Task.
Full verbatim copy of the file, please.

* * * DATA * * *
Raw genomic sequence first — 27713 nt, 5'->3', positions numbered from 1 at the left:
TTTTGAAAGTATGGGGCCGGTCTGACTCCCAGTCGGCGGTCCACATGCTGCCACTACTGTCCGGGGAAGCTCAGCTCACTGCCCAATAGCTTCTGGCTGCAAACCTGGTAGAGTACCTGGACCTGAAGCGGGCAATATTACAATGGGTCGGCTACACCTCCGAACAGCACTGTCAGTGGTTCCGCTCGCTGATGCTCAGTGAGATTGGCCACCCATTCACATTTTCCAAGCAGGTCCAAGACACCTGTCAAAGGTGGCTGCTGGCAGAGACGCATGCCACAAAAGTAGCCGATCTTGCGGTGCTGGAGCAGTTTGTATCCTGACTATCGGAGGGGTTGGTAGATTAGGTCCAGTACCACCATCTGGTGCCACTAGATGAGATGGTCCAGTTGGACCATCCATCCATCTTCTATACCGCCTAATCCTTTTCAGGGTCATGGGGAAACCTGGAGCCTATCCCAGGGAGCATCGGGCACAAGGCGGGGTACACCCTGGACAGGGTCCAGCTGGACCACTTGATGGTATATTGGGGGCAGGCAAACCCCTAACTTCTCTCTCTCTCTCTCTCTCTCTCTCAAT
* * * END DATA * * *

Raw genomic sequence first — 27713 nt, 5'->3', positions numbered from 1 at the left:
TTTTGAAAGTATGGGGCCGGTCTGACTCCCAGTCGGCGGTCCACATGCTGCCACTACTGTCCGGGGAAGCTCAGCTCACTGCCCAATAGCTTCTGGCTGCAAACCTGGTAGAGTACCTGGACCTGAAGCGGGCAATATTACAATGGGTCGGCTACACCTCCGAACAGCACTGTCAGTGGTTCCGCTCGCTGATGCTCAGTGAGATTGGCCACCCATTCACATTTTCCAAGCAGGTCCAAGACACCTGTCAAAGGTGGCTGCTGGCAGAGACGCATGCCACAAAAGTAGCCGATCTTGCGGTGCTGGAGCAGTTTGTATCCTGACTATCGGAGGGGTTGGTAGATTAGGTCCAGTACCACCATCTGGTGCCACTAGATGAGATGGTCCAGTTGGACCATCCATCCATCTTCTATACCGCCTAATCCTTTTCAGGGTCATGGGGAAACCTGGAGCCTATCCCAGGGAGCATCGGGCACAAGGCGGGGTACACCCTGGACAGGGTCCAGCTGGACCACTTGATGGTATATTGGGGGCAGGCAAACCCCTAACTTCTCTCTCTCTCTCTCTCTCTCTCTCAAT